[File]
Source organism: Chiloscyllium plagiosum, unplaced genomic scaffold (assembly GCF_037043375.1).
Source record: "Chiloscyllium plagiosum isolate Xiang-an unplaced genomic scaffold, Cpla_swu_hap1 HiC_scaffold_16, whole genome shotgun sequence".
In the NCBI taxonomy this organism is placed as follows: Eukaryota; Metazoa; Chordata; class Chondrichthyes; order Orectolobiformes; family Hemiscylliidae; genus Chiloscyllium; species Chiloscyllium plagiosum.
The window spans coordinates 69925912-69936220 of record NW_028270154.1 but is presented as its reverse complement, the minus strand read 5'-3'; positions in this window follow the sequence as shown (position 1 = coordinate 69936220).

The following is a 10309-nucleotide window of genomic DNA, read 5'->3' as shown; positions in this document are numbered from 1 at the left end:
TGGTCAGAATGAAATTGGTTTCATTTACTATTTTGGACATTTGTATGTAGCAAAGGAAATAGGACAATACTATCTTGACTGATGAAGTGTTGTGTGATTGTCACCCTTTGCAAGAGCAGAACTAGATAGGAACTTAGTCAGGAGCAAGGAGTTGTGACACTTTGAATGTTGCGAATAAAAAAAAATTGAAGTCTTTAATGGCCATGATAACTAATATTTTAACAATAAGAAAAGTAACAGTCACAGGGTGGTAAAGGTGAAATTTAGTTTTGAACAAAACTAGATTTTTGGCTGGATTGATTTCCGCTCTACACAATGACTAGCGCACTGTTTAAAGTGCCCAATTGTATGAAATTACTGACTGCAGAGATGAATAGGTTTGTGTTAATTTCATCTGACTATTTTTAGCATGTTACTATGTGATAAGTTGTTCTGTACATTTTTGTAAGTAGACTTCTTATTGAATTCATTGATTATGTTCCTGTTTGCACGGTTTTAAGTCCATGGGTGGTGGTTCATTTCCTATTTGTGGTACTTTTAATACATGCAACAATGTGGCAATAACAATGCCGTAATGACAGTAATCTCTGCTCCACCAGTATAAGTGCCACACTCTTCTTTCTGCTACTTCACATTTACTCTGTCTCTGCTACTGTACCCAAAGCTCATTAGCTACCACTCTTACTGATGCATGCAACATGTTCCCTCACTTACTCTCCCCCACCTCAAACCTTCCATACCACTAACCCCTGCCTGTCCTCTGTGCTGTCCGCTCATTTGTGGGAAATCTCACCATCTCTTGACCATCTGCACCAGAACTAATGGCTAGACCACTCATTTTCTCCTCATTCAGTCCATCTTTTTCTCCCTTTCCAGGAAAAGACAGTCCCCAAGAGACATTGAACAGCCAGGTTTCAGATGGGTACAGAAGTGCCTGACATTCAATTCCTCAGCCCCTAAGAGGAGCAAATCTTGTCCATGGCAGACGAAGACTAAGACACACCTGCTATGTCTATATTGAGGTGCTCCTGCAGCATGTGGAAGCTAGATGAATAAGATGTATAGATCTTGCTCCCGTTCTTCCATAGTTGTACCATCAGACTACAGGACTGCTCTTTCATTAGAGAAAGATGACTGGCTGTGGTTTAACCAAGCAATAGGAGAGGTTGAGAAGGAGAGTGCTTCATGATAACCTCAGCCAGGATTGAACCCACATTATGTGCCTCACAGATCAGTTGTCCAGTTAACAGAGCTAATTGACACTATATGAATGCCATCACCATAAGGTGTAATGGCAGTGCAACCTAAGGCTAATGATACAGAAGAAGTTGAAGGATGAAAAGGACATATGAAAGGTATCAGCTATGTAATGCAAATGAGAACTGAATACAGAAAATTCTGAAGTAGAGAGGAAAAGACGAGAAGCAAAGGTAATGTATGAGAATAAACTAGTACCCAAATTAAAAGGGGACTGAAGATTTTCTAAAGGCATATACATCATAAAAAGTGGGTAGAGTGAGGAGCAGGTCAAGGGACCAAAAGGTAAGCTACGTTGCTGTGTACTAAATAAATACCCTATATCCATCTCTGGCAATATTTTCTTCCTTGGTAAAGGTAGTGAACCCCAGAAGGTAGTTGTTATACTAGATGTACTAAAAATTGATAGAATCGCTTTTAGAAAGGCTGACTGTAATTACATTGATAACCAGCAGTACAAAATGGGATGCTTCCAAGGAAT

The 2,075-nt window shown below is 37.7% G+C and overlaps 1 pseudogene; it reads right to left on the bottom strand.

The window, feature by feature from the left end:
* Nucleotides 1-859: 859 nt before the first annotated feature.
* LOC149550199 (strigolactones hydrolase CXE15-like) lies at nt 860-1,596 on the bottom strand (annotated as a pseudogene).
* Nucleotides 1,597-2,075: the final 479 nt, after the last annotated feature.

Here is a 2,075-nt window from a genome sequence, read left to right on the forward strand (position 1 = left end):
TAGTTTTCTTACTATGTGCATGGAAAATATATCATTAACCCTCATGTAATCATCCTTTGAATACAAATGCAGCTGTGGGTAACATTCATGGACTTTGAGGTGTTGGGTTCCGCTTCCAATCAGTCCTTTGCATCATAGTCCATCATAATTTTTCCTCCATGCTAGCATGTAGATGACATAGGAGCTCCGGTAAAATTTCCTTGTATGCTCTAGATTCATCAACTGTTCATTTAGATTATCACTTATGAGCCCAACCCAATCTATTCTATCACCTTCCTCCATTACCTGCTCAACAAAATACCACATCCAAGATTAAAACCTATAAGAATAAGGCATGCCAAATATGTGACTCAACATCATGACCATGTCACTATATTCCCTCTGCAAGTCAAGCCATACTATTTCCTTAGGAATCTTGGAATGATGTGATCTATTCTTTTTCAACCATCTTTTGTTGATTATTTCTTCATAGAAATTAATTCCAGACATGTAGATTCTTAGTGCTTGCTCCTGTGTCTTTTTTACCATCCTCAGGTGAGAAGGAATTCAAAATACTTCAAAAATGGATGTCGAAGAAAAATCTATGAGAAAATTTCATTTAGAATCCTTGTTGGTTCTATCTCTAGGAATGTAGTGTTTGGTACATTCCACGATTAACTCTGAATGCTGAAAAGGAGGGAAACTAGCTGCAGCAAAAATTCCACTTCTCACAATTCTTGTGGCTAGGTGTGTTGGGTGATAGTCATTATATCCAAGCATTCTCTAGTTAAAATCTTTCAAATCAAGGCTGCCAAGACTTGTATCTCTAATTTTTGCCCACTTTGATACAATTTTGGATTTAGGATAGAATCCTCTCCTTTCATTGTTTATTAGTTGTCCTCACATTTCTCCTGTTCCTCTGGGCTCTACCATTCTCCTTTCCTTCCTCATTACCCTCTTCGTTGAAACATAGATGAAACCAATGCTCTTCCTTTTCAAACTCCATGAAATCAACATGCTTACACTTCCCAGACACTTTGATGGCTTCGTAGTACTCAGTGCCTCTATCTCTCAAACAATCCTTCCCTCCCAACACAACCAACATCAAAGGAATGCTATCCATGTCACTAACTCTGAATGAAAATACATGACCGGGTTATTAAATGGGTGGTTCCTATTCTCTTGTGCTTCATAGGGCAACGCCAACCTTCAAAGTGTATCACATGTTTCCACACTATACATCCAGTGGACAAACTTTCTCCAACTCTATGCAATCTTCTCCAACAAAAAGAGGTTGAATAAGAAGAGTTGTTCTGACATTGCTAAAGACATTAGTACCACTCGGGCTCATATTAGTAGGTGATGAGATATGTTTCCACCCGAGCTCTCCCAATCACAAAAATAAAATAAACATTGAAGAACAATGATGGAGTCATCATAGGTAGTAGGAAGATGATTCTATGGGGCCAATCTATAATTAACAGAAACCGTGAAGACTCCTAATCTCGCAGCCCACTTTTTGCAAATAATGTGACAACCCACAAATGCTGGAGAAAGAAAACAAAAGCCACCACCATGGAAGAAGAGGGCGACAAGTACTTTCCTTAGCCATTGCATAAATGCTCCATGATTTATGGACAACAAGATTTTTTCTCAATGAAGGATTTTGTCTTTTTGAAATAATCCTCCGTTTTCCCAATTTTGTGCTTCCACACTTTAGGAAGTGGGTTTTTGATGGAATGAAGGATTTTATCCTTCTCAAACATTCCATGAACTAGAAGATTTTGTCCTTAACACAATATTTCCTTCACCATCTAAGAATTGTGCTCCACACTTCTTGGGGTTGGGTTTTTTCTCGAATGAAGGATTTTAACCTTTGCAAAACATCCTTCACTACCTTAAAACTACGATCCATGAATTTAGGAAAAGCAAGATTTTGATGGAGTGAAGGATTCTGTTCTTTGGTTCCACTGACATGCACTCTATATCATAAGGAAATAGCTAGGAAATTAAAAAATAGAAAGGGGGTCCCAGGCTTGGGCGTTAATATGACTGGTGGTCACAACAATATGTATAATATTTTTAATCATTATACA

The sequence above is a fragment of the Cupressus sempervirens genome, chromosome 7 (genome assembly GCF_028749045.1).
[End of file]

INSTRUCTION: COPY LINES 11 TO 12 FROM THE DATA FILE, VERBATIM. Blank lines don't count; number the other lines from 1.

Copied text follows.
* Nucleotides 1,597-2,075: the final 479 nt, after the last annotated feature.

Here is a 2,075-nt window from a genome sequence, read left to right on the forward strand (position 1 = left end):